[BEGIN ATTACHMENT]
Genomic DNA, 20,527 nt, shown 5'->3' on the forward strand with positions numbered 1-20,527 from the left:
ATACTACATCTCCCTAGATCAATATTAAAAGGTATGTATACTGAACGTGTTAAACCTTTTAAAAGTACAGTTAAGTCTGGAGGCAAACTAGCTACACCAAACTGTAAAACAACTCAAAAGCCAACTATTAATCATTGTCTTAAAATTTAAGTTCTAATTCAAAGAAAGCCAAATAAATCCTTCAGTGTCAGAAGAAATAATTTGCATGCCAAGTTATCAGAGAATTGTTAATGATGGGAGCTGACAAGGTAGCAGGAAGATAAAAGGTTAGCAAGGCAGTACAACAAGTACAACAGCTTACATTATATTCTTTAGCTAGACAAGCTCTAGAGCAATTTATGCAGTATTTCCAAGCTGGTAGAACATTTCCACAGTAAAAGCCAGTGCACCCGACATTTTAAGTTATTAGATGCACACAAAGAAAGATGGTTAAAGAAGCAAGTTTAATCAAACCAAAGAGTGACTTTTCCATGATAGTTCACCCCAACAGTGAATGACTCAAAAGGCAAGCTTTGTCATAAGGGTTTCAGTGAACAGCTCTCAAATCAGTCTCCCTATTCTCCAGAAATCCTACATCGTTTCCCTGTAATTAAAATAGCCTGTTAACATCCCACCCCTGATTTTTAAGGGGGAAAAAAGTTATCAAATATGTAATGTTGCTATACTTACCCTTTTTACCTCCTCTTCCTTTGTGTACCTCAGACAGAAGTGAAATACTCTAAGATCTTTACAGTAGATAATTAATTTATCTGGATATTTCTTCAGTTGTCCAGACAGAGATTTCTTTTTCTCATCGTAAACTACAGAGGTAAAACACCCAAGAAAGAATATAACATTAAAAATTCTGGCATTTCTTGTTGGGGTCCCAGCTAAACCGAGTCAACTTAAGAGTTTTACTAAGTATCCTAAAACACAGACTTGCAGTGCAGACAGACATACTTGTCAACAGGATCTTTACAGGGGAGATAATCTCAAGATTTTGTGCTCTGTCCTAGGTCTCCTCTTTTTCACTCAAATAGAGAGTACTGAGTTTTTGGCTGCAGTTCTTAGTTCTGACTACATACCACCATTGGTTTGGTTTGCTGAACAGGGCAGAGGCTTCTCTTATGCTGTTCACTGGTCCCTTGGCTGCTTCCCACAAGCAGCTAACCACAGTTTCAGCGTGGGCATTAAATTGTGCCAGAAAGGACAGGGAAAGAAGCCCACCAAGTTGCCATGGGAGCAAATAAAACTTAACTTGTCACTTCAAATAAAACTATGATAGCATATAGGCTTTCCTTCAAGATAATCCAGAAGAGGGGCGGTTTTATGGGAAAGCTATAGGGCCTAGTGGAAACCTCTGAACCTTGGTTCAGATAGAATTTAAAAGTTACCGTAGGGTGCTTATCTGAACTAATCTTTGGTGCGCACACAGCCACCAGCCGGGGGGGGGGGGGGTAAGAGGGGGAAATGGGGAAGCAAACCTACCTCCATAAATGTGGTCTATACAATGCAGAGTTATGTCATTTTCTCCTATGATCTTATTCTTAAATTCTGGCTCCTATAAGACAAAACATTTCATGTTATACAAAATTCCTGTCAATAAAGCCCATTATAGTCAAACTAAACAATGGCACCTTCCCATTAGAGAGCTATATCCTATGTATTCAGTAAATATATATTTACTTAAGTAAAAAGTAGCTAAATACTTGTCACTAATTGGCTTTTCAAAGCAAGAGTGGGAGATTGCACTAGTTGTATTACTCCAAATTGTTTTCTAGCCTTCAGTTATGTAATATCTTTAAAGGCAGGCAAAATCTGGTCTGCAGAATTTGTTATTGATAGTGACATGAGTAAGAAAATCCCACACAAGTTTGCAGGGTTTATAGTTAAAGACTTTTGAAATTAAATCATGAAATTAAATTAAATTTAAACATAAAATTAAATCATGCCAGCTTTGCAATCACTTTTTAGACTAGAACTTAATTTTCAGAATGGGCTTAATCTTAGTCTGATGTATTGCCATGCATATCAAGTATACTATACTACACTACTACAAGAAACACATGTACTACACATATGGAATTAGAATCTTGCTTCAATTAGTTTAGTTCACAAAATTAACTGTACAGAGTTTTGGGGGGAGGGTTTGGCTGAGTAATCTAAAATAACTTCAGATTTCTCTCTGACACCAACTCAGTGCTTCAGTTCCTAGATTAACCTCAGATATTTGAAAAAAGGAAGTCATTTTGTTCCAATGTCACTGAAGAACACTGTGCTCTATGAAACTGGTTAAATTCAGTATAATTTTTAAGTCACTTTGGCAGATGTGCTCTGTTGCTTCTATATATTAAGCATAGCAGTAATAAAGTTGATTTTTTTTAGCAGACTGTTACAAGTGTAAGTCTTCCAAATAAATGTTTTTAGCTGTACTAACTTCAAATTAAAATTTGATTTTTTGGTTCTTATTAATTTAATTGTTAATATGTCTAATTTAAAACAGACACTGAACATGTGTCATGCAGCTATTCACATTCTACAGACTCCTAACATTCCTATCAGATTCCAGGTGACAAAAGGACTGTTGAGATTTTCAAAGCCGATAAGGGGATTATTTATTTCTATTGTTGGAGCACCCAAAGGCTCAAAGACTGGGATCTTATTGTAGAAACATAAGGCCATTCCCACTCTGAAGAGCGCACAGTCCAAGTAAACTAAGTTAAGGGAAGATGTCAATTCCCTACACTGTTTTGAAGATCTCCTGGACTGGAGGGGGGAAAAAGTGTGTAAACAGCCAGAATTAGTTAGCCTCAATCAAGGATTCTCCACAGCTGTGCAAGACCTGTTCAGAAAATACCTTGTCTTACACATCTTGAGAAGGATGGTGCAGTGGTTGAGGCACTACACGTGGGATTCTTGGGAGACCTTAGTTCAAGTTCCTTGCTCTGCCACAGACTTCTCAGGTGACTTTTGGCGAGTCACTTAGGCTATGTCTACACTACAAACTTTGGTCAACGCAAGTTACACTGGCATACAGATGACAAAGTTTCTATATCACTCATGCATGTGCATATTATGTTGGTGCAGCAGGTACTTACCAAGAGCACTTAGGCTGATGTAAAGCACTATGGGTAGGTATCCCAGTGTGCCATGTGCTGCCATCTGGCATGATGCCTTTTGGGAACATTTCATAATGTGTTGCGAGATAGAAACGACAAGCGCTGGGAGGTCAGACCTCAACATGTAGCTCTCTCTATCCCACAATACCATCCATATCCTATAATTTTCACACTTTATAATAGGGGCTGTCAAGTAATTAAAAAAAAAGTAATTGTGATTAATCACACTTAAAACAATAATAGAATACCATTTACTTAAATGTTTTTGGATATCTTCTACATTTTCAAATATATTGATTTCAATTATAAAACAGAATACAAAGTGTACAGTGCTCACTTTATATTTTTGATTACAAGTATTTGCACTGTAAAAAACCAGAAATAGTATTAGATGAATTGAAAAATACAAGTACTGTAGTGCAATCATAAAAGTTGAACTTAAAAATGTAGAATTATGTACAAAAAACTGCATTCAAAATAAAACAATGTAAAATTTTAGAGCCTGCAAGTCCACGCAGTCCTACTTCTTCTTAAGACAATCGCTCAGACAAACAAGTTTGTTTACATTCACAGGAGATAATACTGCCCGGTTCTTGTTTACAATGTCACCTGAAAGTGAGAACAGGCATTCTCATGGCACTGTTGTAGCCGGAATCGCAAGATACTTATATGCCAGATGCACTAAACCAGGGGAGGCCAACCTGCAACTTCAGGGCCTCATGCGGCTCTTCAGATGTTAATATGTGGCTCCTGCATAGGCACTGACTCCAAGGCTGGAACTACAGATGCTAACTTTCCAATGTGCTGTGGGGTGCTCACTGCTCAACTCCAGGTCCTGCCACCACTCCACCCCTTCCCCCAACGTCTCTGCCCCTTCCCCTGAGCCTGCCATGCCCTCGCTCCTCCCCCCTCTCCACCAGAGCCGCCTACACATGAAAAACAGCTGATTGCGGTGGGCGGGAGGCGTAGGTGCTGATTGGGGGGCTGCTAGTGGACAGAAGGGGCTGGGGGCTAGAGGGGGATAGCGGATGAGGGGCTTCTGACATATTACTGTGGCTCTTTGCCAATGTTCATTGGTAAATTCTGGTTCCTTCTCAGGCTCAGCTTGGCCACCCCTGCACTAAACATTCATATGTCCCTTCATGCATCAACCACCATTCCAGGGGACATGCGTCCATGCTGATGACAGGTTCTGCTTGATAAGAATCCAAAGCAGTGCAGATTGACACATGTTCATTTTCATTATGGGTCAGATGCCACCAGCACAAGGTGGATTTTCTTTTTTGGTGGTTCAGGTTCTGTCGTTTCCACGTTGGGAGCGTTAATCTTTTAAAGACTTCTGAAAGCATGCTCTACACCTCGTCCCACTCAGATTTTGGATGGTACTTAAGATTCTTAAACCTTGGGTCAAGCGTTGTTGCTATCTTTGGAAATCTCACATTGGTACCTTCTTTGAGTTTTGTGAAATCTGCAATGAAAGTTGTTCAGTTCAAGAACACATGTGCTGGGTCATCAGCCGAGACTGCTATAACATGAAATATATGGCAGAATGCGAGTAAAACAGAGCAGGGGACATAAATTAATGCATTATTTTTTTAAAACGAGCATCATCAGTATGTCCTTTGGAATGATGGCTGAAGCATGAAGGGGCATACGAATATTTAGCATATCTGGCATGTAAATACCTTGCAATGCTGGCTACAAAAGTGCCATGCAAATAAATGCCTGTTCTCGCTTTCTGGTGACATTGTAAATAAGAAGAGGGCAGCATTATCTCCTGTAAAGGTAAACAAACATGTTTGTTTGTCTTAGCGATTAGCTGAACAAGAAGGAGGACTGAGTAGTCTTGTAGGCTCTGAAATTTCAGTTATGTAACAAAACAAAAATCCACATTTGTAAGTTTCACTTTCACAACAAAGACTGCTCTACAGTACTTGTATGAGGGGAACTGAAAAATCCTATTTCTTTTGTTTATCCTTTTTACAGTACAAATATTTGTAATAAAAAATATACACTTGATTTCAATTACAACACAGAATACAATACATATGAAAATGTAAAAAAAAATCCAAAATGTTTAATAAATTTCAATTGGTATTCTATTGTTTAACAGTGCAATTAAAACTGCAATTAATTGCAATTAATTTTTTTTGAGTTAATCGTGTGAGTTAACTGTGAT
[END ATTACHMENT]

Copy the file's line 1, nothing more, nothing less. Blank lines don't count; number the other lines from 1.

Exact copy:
Genomic DNA, 20,527 nt, shown 5'->3' on the forward strand with positions numbered 1-20,527 from the left: